South Korea’s parliament voted today by a large margin (Dec. 9) to impeach president Park Geun-hye, weeks after news of her connection to a shaman-like confidante who wielded immense influence came to light.
The vote comes after six straight weekends of large-scale protests in Seoul and other Korean cities against a corruption and influence-peddling scandal that has engulfed Park. The list of allegations against her, and the cast of characters implicated in the scandal—including Korea’s biggest companies, athletes, and celebrities—is mind-bogglingly vast, complex, and sometimes borders on the absurd.
At its heart, the scandal is about a woman named Choi Soon-sil and her very close relationship with Park. But Koreans also had a lengthy laundry list of grievances against Park’s administration, such as high youth unemployment, an underperforming economy, and souring relations with North Korea. None, though, were as emotionally fraught as Sewol ferry sinking two years ago, which became one of the central issues in the political scandal.
Two years ago, over 300 people, mostly teenage students, lost their lives in a tragic ferry accident in South Korea. Some of the families of the victims were present during the impeachment session on Friday, and celebrated the outcome:
No one knows what Park was doing during as the ferry was sinking on the morning of April 16, 2014, or the seven hours afterward. After calling the Coast Guard at 10:30am she did not appear in public to address the issue until 5:15pm, and Koreans remain extremely angry at her handling of the disaster.
With the emergence of Choi as a highly influential figure in the administration, outlandish theories have emerged about what exactly Park was doing during that time. A “cult ritual” with Choi, a shamanistic ritual, an affair with Choi’s husband, or plastic surgery were among the theories. In 2014, a Japanese journalist reported that Park was with Choi’s ex-husband, who was an aide to Park, while the Sewol was sinking. The journalist was later acquitted of defamation charges.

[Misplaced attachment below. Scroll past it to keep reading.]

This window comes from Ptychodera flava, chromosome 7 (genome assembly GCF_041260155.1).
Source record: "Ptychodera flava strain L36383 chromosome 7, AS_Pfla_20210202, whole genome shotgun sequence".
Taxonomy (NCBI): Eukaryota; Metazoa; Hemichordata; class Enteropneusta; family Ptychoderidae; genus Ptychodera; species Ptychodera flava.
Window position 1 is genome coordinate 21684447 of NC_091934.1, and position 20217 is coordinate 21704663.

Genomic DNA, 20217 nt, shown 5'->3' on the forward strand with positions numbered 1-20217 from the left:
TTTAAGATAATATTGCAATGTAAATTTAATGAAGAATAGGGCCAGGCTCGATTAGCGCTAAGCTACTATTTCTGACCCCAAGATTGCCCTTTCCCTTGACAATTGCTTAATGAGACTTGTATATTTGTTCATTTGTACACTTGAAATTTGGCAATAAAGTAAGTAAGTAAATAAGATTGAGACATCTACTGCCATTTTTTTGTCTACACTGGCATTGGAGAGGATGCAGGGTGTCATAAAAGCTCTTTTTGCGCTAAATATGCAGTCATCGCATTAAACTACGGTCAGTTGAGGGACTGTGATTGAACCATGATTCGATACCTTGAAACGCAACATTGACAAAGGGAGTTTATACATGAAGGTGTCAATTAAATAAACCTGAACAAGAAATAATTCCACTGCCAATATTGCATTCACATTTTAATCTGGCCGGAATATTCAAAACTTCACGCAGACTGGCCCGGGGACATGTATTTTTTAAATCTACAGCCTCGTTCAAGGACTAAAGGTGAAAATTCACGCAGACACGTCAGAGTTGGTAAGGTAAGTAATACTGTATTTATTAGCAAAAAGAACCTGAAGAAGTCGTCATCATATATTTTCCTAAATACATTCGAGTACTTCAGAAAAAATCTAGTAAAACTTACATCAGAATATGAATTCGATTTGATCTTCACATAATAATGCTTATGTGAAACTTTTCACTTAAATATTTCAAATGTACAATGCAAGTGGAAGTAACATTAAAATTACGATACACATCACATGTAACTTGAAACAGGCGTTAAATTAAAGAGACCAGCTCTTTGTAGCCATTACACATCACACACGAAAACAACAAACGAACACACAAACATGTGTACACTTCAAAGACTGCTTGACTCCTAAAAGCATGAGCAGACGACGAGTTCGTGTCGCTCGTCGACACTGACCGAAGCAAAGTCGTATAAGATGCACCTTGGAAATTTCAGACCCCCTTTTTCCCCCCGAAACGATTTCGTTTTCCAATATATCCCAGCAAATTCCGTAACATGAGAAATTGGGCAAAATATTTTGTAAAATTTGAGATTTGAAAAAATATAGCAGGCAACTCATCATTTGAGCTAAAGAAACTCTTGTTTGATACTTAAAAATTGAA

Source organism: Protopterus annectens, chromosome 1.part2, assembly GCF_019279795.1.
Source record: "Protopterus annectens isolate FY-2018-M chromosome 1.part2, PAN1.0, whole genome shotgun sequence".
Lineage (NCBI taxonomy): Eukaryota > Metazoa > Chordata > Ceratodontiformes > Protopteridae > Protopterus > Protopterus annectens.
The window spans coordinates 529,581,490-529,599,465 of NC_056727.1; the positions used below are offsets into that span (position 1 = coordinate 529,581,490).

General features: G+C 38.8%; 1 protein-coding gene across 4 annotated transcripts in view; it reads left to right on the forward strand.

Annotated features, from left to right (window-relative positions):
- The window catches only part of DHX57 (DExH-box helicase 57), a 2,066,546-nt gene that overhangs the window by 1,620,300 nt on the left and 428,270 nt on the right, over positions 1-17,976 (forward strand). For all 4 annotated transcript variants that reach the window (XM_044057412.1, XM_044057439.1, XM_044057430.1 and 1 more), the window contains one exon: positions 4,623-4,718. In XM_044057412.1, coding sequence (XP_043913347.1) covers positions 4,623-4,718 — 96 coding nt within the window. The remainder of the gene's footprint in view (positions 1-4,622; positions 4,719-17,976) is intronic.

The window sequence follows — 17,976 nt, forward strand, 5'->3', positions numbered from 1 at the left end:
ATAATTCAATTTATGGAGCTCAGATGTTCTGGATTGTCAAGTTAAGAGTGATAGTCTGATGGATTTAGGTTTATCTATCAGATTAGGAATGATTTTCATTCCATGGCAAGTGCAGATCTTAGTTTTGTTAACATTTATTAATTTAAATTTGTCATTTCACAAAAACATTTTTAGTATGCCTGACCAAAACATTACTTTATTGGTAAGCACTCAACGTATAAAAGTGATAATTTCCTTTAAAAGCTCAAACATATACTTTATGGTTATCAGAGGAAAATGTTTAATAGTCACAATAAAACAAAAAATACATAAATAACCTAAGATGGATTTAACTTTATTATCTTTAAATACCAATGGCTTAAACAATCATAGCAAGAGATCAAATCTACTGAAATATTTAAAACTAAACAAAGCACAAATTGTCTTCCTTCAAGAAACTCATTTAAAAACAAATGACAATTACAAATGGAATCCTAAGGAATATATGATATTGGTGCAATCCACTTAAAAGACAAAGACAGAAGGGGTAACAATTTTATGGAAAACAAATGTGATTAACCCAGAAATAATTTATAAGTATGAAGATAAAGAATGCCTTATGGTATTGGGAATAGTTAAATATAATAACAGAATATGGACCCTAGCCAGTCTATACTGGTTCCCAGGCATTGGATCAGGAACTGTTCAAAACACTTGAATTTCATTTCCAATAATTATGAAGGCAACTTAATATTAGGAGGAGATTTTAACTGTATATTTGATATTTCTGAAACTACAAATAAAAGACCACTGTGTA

Just days before the impeachment vote, liberal-leaning newspaper the Hankoyreh reported a less sensationalist, but still disturbing, theory—Park was with her hairdresser at the presidential office, the Blue House, for one and a half hours after the Sewol’s sinking. The Blue House contacted a Toni and Guy hairdresser from Gangnam to style her hair, it claimed. The Blue House later said that two hairdressers did visit Park, but only for a brief time:
Park’s inexplicable absence in the hours after the tragedy was listed in the motion to impeach her, and it is hard to overestimate the trauma that Sewol has left in Korean society.
The accident features deep in the political consciousness of young Koreans, who still wear yellow ribbons, a symbol of solidarity with the Sewol victims that has become a broader symbol of rebellion against the government. Families of the Sewol victims continue to fight for answers from the government. One mother of a missing passenger said at a recent rally that Park needs to explain where she was during the “seven missing hours.”
After the parliamentary vote, the impeachment motion goes to Korea’s constitutional court for deliberation within 180 days, where it is either upheld or rejected. Park’s duties will be handed over to the prime minister in the interim. If the decision is upheld, Park will be removed from office, and an election held within 60 days. In the meantime, Koreans are celebrating the (near) ousting of a sitting president in Korea’s democratic history for the first time.